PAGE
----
How COVID-19 impacts ALICE: Learn More
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Housing

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Health Care

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Child Care and Education

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Technology

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Food

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Taxes

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Transportation

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Introduction

While headlines often feature low-income households receiving government assistance, United for ALICE shows that ALICE households also contribute greatly to our economy by working, buying goods and services — and paying taxes. On average, these households pay about 22 percent of what they earn in income, property, and wage taxes.

The burden of paying taxes weighs especially heavily on ALICE families. Because they earn above the Federal Poverty Level (FPL), ALICE families have too high of an income to qualify for benefits like the Earned Income Tax Credit (EITC) and renter tax credits, or for public assistance programs including SNAP and Medicaid that would reduce their overall tax burden. At the same time, they earn too little to accumulate assets that would also bring tax relief — for example, to purchase a house and enjoy a mortgage tax deduction, or to own capital investments such as stocks or bonds that grow tax free.1

ALICE and Income Tax

ALICE families are required to pay income taxes. Overall, the federal income tax structure in the U.S. is progressive, meaning that those earning higher incomes pay a higher rate of tax. However, this is generally not the case for state, local, and payroll taxes:

Only those earning less than $20,800 per year for a couple, or $10,400 per year for an individual — both below the FPL — were not required to file an income tax return in 2017.5

ALICE and...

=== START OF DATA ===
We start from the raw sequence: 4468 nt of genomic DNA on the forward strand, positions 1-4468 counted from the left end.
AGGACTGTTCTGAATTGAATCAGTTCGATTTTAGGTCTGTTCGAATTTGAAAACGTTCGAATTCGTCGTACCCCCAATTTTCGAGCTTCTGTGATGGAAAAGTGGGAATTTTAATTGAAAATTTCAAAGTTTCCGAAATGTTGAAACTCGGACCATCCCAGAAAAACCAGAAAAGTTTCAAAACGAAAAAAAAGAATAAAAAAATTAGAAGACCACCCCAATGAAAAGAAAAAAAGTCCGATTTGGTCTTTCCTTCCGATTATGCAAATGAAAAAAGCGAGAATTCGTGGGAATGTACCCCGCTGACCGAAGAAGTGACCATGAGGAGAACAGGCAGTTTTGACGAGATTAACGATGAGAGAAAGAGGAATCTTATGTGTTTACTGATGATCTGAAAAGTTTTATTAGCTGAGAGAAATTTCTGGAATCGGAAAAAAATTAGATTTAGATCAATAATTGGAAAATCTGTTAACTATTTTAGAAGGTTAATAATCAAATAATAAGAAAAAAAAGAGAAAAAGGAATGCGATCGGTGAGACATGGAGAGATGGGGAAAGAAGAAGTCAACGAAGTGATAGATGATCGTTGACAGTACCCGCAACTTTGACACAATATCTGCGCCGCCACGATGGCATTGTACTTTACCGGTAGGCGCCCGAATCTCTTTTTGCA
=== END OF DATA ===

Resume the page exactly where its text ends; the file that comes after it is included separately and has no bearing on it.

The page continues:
When ALICE and poverty-level households cannot afford to pay their taxes, they incur the risk of being audited and fined, as well as paying interest in addition to the original amount due. When tax revenue drops due to late or missed tax payments, it is harder for the government to invest in the services all households rely on, such as schools, health care, and transportation.

Sources

1
Internal Revenue Service. (2017). Instructions for Form 1040 . Retrieved from https://www.irs.gov/pub/irs-prior/i1040gi--2017.pdf

Center on Budget and Policy Priorities. (2018). Policy basics: Where do federal tax revenues come from? Retrieved from https://www.cbpp.org/research/federal-tax/policy-basics-where-do-federal-tax-revenues-come-from

2
Institute on Taxation and Economic Policy (ITEP). (2018). Who pays? A distributional analysis of the tax systems in all 50 states (6th ed.). Retrieved from https://itep.org/whopays/
3
Institute on Taxation and Economic Policy (ITEP). (2018). Who pays? A distributional analysis of the tax systems in all 50 states (6th ed.). Retrieved from https://itep.org/whopays/

4
Tax Policy Center (TPC), Urban Institute and Brookings Institution. (2018). Historical average federal tax rates for all households. Retrieved from https://www.taxpolicycenter.org/statistics/historical-average-federal-tax-rates-all-households

5
Internal Revenue Service. (2017). Instructions for Form 1040. Retrieved from https://www.irs.gov/pub/irs-prior/i1040gi--2017.pdf

6
Figueroa, E., & Waxman, S. (2017, March 1). Which states tax the sale of food for home consumption in 2017? Center on Budget and Policy Priorities. Retrieved from https://www.cbpp.org/research/state-budget-and-tax/which-states-tax-the-sale-of-food-for-home-consumption-in-2017

7
Center on Budget and Policy Priorities. (2018). Policy basics: Where do federal tax revenues come from? Retrieved from https://www.cbpp.org/research/federal-tax/policy-basics-where-do-federal-tax-revenues-come-from

Internal Revenue Service. (2019). Topic Number 409: Capital gains and losses. Retrieved from https://www.irs.gov/taxtopics/tc409